‘Arun Sarin will go out on a high’

May 27th, 2008 - 8:07 pm ICT by admin  

By Dipankar De Sarkar
London, May 27 (IANS) British commentators gave Indian-born Arun Sarin their thumbs up as he announced his decision to step down as chief executive officer of Vodafone, saying he had steered the world’s largest mobile phone operator on a path of growth and profitability. While many analysts said the announcement had come a little earlier than expected, they praised the 53-year-old Sarin for helping develop Vodafone’s global strategy and fetch record profits in the process.

“Analysts are unlikely to deny that Sarin will go out on a high,” said The Times.

“During his five years he has turned around Vodafone’s prospects, giving an indication that consumers are finally banishing their reluctance to spend on more lucrative services instead of just calling and texting,” it added.

Sarin himself said, “We have made strong progress over the past year with our strategy and met or exceeded our stated financial expectations in all areas.”

“I have achieved what I set out to achieve on becoming CEO and therefore I felt the timing was right,” Sarin told reporters on a conference call, adding that he did not expect the group’s strategy to change.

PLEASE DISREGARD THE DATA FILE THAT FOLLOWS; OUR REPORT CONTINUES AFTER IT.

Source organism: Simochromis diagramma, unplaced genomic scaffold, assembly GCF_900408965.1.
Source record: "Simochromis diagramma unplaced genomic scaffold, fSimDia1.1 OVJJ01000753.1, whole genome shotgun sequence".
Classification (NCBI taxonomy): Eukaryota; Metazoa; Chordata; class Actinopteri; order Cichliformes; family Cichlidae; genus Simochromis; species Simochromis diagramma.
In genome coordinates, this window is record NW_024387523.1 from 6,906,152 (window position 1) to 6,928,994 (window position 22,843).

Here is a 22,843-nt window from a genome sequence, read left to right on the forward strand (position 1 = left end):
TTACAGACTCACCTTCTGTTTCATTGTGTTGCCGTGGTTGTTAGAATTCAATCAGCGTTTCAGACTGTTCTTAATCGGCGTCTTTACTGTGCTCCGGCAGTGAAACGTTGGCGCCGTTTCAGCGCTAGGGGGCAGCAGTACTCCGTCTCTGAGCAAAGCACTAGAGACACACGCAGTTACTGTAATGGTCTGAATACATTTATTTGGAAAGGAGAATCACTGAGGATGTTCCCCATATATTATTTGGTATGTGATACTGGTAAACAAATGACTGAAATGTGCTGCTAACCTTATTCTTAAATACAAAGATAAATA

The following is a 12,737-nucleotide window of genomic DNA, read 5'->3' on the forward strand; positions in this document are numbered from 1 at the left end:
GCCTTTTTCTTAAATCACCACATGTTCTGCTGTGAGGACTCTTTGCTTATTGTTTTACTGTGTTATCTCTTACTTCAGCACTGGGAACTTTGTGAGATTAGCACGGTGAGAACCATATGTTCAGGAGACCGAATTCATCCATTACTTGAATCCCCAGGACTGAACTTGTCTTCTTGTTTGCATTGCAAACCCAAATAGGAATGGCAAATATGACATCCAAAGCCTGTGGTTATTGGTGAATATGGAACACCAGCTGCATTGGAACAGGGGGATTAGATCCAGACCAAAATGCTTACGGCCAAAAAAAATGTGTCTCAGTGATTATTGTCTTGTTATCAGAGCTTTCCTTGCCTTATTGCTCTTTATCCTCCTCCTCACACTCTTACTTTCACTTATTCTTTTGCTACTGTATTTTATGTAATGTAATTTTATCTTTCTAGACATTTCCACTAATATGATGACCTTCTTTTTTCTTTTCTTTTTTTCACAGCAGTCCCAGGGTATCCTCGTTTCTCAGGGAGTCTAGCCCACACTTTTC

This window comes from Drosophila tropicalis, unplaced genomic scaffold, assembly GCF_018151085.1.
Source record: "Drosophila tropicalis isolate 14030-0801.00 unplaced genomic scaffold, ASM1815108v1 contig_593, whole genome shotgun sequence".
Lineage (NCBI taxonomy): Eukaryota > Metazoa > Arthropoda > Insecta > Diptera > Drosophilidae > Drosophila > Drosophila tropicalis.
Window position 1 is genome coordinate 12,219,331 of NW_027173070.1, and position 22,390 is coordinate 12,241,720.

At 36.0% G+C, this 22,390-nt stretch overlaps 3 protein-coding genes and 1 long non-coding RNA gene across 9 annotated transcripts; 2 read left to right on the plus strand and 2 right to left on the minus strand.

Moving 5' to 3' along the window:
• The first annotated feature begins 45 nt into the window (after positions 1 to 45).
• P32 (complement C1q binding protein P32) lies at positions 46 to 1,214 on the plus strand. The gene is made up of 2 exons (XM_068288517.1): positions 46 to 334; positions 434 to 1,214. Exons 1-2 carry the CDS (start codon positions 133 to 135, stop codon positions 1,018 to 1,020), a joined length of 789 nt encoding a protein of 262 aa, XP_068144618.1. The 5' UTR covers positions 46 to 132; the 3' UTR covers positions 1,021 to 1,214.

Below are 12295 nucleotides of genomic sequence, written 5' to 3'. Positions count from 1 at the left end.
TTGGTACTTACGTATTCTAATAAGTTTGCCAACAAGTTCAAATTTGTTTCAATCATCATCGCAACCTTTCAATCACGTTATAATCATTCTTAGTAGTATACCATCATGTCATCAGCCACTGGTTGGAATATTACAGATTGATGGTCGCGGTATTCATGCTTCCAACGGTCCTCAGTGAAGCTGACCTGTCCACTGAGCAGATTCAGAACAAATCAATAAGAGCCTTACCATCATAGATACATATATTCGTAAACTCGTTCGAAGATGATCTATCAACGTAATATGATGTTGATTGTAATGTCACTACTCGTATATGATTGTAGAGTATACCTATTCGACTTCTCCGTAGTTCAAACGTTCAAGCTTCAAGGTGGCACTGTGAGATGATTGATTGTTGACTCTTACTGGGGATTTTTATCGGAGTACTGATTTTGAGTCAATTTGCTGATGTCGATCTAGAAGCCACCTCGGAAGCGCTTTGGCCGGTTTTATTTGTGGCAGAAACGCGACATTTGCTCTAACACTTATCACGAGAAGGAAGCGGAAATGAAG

He took over the reins of Vodafone in 2003 - at a time the company was struggling to justify an investment of 6 billion pounds in third generation mobile phone licenses.

In 2004, he faced the wrath of analysts and shareholders when he entered into an expensive auction for AT&T Wireless. He withdrew when Cingular made an offer that Sarin did not want to match.

When European growth slowed in 2005 Sarin was criticised by some investors who feared the company did not have a strategy to combat the problem.

The low point came in 2006 at Vodafone’s annual meeting, when 10 percent of investors voted against his re-election to the board.

But, the Financial Times reported, Sarin “subsequently won over most investors by highlighting the growth opportunities in emerging markets and by going beyond Vodafone’s mobile-centric past to sell fixed-line broadband to its European customers.”

Last year marked the high point in his career when he concluded Vodafone’s landmark purchase of a controlling stake in Hutchison Essar, India’s fourth-largest mobile operator, for 5.7 billion pounds - a deal that was preceded by the takeover of Telsim in Turkey.

“Sarin’s renewed focus on building Vodafone’s presence in emerging markets, while exiting difficult operations such as its business in Japan, has been the catalyst for a number of large acquisitions,” the Daily Telegraph said.

“By naming his deputy, Sarin and Vodafone chairman Sir John Bond should win plaudits for the company’s succession planning, an issue that has proved troublesome for a string of FTSE 100 companies,” the newspaper added.

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